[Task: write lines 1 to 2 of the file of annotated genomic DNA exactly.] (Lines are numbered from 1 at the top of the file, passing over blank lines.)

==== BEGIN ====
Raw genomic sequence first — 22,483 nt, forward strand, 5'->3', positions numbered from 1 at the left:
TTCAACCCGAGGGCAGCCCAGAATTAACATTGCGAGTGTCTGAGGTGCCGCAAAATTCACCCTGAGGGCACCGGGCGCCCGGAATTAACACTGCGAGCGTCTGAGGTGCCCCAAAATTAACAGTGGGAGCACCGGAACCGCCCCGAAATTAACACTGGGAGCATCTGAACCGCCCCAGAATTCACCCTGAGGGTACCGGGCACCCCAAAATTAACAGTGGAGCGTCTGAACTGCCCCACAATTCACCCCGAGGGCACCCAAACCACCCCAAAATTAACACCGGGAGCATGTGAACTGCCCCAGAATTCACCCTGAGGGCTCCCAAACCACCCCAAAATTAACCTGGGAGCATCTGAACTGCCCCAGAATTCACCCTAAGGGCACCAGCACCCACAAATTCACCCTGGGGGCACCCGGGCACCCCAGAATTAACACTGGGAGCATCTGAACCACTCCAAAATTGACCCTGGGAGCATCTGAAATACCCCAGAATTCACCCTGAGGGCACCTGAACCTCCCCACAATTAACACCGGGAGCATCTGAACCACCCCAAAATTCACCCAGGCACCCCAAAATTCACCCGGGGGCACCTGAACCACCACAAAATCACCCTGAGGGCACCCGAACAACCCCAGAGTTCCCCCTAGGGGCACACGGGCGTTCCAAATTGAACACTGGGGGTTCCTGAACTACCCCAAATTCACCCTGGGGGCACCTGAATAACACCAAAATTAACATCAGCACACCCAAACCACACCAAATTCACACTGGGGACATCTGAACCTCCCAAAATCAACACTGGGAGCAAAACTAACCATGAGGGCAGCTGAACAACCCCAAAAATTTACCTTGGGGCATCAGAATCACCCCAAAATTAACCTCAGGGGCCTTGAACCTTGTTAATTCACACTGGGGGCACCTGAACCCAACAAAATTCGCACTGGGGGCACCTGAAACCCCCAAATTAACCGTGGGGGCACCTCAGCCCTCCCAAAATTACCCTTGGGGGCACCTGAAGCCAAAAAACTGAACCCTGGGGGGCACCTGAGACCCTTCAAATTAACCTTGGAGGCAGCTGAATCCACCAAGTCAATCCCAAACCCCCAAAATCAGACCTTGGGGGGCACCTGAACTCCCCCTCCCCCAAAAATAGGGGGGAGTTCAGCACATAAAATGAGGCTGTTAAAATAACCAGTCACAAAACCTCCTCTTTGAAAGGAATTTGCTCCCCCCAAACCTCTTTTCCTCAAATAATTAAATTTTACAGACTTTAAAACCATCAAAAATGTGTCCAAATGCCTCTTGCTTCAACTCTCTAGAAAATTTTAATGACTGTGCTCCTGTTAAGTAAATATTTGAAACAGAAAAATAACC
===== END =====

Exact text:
Raw genomic sequence first — 22,483 nt, forward strand, 5'->3', positions numbered from 1 at the left:
TTCAACCCGAGGGCAGCCCAGAATTAACATTGCGAGTGTCTGAGGTGCCGCAAAATTCACCCTGAGGGCACCGGGCGCCCGGAATTAACACTGCGAGCGTCTGAGGTGCCCCAAAATTAACAGTGGGAGCACCGGAACCGCCCCGAAATTAACACTGGGAGCATCTGAACCGCCCCAGAATTCACCCTGAGGGTACCGGGCACCCCAAAATTAACAGTGGAGCGTCTGAACTGCCCCACAATTCACCCCGAGGGCACCCAAACCACCCCAAAATTAACACCGGGAGCATGTGAACTGCCCCAGAATTCACCCTGAGGGCTCCCAAACCACCCCAAAATTAACCTGGGAGCATCTGAACTGCCCCAGAATTCACCCTAAGGGCACCAGCACCCACAAATTCACCCTGGGGGCACCCGGGCACCCCAGAATTAACACTGGGAGCATCTGAACCACTCCAAAATTGACCCTGGGAGCATCTGAAATACCCCAGAATTCACCCTGAGGGCACCTGAACCTCCCCACAATTAACACCGGGAGCATCTGAACCACCCCAAAATTCACCCAGGCACCCCAAAATTCACCCGGGGGCACCTGAACCACCACAAAATCACCCTGAGGGCACCCGAACAACCCCAGAGTTCCCCCTAGGGGCACACGGGCGTTCCAAATTGAACACTGGGGGTTCCTGAACTACCCCAAATTCACCCTGGGGGCACCTGAATAACACCAAAATTAACATCAGCACACCCAAACCACACCAAATTCACACTGGGGACATCTGAACCTCCCAAAATCAACACTGGGAGCAAAACTAACCATGAGGGCAGCTGAACAACCCCAAAAATTTACCTTGGGGCATCAGAATCACCCCAAAATTAACCTCAGGGGCCTTGAACCTTGTTAATTCACACTGGGGGCACCTGAACCCAACAAAATTCGCACTGGGGGCACCTGAAACCCCCAAATTAACCGTGGGGGCACCTCAGCCCTCCCAAAATTACCCTTGGGGGCACCTGAAGCCAAAAAACTGAACCCTGGGGGGCACCTGAGACCCTTCAAATTAACCTTGGAGGCAGCTGAATCCACCAAGTCAATCCCAAACCCCCAAAATCAGACCTTGGGGGGCACCTGAACTCCCCCTCCCCCAAAAATAGGGGGGAGTTCAGCACATAAAATGAGGCTGTTAAAATAACCAGTCACAAAACCTCCTCTTTGAAAGGAATTTGCTCCCCCCAAACCTCTTTTCCTCAAATAATTAAATTTTACAGACTTTAAAACCATCAAAAATGTGTCCAAATGCCTCTTGCTTCAACTCTCTAGAAAATTTTAATGACTGTGCTCCTGTTAAGTAAATATTTGAAACAGAAAAATAACC